Research finds current models underestimate the impact of hurricanes and typhoons on coral reef communities
Big and strong cyclones can harm coral reefs as far as 1000 kilometres away from their paths, new research shows.
A study led by Dr Marji Puotinen from the Australian Institute of Marine Science (AIMS) sounds a warning about the way strong cyclone winds build extreme seas that affect coral reefs in Australia and around the world.
Conventional modelling used to predict how a cyclone, hurricane or typhoon might impact corals assumes that wave damage occurs primarily within 100 kilometres of its track.
Advanced, miniature cameras on drones are capturing details of landscapes that have previously been invisible. QUT researchers are using them to fly low over reefs, capturing almost 100 times the colours captured by standard cameras.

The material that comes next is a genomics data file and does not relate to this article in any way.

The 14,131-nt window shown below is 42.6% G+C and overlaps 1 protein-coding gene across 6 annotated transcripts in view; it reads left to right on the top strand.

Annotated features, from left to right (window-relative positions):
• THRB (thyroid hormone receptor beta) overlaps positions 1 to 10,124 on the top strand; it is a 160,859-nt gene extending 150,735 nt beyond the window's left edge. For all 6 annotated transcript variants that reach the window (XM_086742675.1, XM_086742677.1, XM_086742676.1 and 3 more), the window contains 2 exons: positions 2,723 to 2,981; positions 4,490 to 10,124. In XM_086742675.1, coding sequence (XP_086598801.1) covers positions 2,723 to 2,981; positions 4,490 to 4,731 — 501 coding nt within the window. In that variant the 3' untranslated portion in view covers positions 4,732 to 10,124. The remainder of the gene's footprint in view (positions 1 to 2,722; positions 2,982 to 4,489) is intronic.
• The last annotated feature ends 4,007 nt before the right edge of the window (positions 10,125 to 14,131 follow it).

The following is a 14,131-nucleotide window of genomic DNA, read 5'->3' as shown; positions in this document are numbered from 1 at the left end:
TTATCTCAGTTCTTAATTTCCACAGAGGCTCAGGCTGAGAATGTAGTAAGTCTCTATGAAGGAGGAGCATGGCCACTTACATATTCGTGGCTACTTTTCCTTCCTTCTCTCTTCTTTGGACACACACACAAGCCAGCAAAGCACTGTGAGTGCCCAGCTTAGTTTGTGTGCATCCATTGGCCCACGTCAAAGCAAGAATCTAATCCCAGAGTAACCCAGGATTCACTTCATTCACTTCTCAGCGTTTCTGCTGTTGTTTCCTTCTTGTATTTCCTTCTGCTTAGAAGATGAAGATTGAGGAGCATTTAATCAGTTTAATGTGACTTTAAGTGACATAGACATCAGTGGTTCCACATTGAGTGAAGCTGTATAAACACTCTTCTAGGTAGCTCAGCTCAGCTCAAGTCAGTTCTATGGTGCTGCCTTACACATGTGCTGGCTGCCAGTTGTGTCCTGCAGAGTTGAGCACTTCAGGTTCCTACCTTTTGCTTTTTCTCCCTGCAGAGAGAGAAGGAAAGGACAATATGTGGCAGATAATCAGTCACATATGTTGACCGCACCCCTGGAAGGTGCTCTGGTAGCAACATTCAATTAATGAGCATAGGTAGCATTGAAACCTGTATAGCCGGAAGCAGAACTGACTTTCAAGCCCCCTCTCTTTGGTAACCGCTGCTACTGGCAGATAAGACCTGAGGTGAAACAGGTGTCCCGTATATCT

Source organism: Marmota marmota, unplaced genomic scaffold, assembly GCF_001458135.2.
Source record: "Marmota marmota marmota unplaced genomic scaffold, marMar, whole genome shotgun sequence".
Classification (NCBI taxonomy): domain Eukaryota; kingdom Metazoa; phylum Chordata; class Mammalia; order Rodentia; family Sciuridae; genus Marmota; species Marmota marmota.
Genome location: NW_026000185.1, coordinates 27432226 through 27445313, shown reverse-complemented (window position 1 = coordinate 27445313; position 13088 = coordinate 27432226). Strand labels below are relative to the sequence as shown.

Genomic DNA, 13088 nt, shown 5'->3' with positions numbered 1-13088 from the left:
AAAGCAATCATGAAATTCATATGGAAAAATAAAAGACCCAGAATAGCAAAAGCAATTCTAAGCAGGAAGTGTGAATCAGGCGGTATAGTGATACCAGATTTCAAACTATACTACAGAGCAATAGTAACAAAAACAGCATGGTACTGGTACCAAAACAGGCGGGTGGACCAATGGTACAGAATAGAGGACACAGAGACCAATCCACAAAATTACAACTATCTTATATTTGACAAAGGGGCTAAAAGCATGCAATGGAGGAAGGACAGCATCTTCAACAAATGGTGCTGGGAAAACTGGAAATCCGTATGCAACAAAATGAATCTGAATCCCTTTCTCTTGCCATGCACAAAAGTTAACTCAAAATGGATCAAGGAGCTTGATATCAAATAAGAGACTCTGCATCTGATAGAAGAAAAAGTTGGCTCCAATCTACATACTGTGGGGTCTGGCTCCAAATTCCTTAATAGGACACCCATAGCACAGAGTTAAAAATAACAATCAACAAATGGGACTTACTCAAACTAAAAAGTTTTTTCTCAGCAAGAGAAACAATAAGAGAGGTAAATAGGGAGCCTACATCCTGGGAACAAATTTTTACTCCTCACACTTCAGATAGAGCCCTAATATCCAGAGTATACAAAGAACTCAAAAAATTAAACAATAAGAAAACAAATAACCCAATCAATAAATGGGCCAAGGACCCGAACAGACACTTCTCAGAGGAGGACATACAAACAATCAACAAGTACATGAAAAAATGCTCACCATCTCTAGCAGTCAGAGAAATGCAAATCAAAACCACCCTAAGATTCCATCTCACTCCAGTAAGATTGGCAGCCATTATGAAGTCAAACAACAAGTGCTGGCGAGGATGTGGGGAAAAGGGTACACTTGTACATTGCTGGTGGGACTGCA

“High-altitude surveys of reefs may lack the resolution necessary to identify individual corals or bleaching effects,” says Associate Professor Felipe Gonzalez, who is leading a team of researchers and unmanned aerial systems (UAS) engineers from QUT in a partnership project between QUT and the Australian Institute for Marine Science (AIMS).